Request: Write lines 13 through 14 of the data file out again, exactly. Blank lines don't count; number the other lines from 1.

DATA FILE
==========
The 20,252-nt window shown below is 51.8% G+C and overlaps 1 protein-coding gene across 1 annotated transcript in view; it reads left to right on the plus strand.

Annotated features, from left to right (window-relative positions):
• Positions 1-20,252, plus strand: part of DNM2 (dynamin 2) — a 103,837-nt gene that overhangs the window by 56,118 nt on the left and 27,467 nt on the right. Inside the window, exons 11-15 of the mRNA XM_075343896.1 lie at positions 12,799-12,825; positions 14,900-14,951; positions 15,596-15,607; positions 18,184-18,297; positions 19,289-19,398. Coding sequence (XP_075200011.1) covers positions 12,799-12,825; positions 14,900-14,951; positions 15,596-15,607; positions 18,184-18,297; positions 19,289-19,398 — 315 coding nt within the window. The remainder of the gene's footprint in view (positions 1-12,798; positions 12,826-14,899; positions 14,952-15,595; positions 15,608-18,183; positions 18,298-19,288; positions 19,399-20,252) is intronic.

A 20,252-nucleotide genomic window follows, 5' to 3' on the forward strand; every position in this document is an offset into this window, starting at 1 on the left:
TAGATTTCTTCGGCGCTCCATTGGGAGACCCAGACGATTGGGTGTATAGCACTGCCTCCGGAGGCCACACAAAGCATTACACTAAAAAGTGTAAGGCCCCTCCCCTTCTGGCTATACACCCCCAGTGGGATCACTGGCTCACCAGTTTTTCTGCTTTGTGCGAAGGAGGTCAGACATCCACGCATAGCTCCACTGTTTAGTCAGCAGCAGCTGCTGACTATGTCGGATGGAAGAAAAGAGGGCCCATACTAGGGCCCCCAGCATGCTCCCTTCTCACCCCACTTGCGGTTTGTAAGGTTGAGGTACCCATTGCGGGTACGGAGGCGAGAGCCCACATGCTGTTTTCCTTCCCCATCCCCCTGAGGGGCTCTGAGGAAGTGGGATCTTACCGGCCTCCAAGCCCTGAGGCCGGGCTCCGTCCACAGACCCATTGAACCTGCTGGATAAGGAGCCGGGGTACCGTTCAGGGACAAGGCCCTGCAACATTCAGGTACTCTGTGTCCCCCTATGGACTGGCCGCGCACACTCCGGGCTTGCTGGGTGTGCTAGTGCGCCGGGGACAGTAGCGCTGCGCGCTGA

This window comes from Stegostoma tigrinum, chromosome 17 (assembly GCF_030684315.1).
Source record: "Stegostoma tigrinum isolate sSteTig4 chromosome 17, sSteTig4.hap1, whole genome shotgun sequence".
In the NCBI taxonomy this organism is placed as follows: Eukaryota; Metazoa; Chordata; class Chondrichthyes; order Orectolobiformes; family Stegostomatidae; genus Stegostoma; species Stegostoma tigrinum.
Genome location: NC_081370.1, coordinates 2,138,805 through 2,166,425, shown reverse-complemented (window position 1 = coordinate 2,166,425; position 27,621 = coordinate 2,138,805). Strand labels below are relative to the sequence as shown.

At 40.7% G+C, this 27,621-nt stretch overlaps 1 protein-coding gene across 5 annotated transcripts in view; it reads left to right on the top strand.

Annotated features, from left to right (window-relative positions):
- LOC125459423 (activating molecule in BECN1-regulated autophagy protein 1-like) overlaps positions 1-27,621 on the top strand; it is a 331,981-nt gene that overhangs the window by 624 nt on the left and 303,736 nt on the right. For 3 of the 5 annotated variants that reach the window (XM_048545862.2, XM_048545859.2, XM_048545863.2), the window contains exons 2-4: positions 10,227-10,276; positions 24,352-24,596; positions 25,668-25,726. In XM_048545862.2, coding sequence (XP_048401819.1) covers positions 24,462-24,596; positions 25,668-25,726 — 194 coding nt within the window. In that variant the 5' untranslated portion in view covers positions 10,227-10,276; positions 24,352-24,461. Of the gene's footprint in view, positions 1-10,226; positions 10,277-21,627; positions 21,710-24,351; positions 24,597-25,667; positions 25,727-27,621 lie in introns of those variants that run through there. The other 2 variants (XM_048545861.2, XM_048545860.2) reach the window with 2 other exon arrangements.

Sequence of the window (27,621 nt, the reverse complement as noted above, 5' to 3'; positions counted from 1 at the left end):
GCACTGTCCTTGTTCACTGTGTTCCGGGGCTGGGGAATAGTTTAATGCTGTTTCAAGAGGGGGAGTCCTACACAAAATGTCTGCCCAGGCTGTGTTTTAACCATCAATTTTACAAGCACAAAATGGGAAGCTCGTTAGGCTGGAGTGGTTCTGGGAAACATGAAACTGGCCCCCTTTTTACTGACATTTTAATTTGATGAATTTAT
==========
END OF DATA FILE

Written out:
Sequence of the window (27,621 nt, the reverse complement as noted above, 5' to 3'; positions counted from 1 at the left end):
GCACTGTCCTTGTTCACTGTGTTCCGGGGCTGGGGAATAGTTTAATGCTGTTTCAAGAGGGGGAGTCCTACACAAAATGTCTGCCCAGGCTGTGTTTTAACCATCAATTTTACAAGCACAAAATGGGAAGCTCGTTAGGCTGGAGTGGTTCTGGGAAACATGAAACTGGCCCCCTTTTTACTGACATTTTAATTTGATGAATTTAT